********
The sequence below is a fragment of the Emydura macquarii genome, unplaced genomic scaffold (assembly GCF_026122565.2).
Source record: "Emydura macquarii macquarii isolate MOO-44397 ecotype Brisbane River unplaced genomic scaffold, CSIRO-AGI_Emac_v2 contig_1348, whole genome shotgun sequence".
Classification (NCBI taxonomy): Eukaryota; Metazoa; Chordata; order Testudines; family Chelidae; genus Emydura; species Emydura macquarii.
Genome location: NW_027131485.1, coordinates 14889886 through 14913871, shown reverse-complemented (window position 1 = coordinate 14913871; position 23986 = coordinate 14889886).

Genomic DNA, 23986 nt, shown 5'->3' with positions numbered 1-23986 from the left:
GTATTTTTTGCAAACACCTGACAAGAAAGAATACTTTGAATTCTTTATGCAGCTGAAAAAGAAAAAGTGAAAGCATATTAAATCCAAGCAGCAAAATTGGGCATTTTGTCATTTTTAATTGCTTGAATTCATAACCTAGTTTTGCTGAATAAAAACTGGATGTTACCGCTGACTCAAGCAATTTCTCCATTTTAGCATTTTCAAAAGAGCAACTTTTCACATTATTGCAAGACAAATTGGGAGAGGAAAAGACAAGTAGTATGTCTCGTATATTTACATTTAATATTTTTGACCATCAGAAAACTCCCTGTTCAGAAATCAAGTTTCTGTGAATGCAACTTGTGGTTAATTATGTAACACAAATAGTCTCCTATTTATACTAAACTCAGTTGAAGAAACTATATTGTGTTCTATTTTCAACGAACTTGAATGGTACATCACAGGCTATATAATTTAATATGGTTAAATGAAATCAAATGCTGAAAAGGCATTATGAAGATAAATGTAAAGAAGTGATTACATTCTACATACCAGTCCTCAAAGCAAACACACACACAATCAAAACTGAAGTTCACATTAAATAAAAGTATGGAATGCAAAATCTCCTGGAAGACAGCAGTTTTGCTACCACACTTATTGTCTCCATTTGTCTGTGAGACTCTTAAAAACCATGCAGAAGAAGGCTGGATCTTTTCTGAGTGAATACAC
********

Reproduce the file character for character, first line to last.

The sequence below is a fragment of the Emydura macquarii genome, unplaced genomic scaffold (assembly GCF_026122565.2).
Source record: "Emydura macquarii macquarii isolate MOO-44397 ecotype Brisbane River unplaced genomic scaffold, CSIRO-AGI_Emac_v2 contig_1348, whole genome shotgun sequence".
Classification (NCBI taxonomy): Eukaryota; Metazoa; Chordata; order Testudines; family Chelidae; genus Emydura; species Emydura macquarii.
Genome location: NW_027131485.1, coordinates 14889886 through 14913871, shown reverse-complemented (window position 1 = coordinate 14913871; position 23986 = coordinate 14889886).

Genomic DNA, 23986 nt, shown 5'->3' with positions numbered 1-23986 from the left:
GTATTTTTTGCAAACACCTGACAAGAAAGAATACTTTGAATTCTTTATGCAGCTGAAAAAGAAAAAGTGAAAGCATATTAAATCCAAGCAGCAAAATTGGGCATTTTGTCATTTTTAATTGCTTGAATTCATAACCTAGTTTTGCTGAATAAAAACTGGATGTTACCGCTGACTCAAGCAATTTCTCCATTTTAGCATTTTCAAAAGAGCAACTTTTCACATTATTGCAAGACAAATTGGGAGAGGAAAAGACAAGTAGTATGTCTCGTATATTTACATTTAATATTTTTGACCATCAGAAAACTCCCTGTTCAGAAATCAAGTTTCTGTGAATGCAACTTGTGGTTAATTATGTAACACAAATAGTCTCCTATTTATACTAAACTCAGTTGAAGAAACTATATTGTGTTCTATTTTCAACGAACTTGAATGGTACATCACAGGCTATATAATTTAATATGGTTAAATGAAATCAAATGCTGAAAAGGCATTATGAAGATAAATGTAAAGAAGTGATTACATTCTACATACCAGTCCTCAAAGCAAACACACACACAATCAAAACTGAAGTTCACATTAAATAAAAGTATGGAATGCAAAATCTCCTGGAAGACAGCAGTTTTGCTACCACACTTATTGTCTCCATTTGTCTGTGAGACTCTTAAAAACCATGCAGAAGAAGGCTGGATCTTTTCTGAGTGAATACAC